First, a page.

Finding Comfort at the Suncoast Hospice Care Center

Lore Newton has been a certified nursing assistant for the past 23 years.

By LaShante Keys, Empath Health Community Outreach Specialist

ST. PETERSBURG — Over the past few months, families everywhere have had to relearn what it means to have a loved one in a care facility or a hospital.

Older adults and people with underlying health issues such as heart conditions, obesity, and diabetes – which have high rates of prevalence in African Americans – are at a higher risk of developing serious complications from COVID-19. Additionally, this virus spreads very easily, and current data shows that people who do not show any symptoms may still be contagious.

As a result, places, where this group receives nursing care for extended periods, have had to revise their visitation policies to minimize any possible exposure to the virus. In many cases, this means no visitors at all.

Because of its location inside of Bayfront Health St. Petersburg, the Suncoast Hospice Care Center South Pinellas, a member of Empath Health, is one such place that has had to limit visitation.

With family and friends adjusting to being unable to visit their loved ones, nursing teams are also adapting to fit the evolving needs of patients.

One such team member is Lore Newton, CNA. A certified nursing assistant (CNA) for the past 23 years, most recently in her career, she has been a part of the Suncoast Hospice team.

As a hospice health aide, she helps her patients meet the needs of everyday living. This can include everything from bathing and feeding to checking vitals and making sure they are comfortable.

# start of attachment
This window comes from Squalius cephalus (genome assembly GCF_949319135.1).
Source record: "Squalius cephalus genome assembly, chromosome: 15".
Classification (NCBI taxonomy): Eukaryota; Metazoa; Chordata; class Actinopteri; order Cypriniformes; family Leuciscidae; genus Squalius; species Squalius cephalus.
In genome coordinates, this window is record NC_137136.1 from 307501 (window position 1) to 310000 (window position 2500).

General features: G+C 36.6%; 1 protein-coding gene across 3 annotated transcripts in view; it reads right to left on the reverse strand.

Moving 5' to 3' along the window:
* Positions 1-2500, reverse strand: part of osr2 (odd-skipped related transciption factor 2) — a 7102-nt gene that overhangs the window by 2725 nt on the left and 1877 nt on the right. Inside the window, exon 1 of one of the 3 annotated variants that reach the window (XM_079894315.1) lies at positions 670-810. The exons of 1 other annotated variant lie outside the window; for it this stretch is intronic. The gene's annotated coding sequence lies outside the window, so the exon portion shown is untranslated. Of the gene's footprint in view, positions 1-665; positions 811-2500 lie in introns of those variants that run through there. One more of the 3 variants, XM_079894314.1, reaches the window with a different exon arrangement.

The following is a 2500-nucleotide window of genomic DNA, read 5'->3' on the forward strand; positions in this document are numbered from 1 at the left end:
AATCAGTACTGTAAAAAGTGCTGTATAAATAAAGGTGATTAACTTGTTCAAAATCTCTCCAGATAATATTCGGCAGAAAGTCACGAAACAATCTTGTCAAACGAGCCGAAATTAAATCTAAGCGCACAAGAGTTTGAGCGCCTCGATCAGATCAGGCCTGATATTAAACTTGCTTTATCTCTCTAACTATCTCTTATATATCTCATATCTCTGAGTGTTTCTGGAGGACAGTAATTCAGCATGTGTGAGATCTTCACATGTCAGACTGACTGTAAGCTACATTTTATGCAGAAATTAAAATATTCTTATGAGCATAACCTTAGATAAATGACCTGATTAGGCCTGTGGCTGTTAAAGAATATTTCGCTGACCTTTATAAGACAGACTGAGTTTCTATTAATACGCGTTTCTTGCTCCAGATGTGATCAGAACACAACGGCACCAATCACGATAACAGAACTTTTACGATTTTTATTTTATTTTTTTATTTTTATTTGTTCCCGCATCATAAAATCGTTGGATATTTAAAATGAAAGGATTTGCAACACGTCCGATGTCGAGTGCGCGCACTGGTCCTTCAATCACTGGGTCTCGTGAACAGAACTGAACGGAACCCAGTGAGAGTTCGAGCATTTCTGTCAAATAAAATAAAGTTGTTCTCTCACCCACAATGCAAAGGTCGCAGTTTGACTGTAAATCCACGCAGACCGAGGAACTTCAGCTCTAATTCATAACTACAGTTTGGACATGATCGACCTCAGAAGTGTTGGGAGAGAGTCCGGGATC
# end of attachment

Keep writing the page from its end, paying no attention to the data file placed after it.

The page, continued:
“Being a CNA helps keep me humbled and focused,” said Newton. “A lot has changed recently, but it’s important we are still here for our patients.”

These days she finds herself doing more of the little things that can make a big difference. This includes safety precautions, like wearing a mask during patient interactions and doing what she can to boost someone’s day. That might be as simple as spending a few extra minutes listening to a patient talk about their grandchildren or bringing a favorite snack.

“I have one client, a long term patient, who has always liked pastries and coffee, so I’ll bring that to him,” Newton added. “Even though family can’t visit, we can still find ways to show that someone cares.”

That’s why she has made it a point not just to care for the clinical needs of her patients, but also to look out for their emotional well-being. These little comfort gestures all add up to a bigger picture: families may be apart, but no one has to feel alone.

Everyone is a part of the family at the Suncoast Hospice Care Center. And with every simple act of kindness, Newton is proving that together we can make it through anything.

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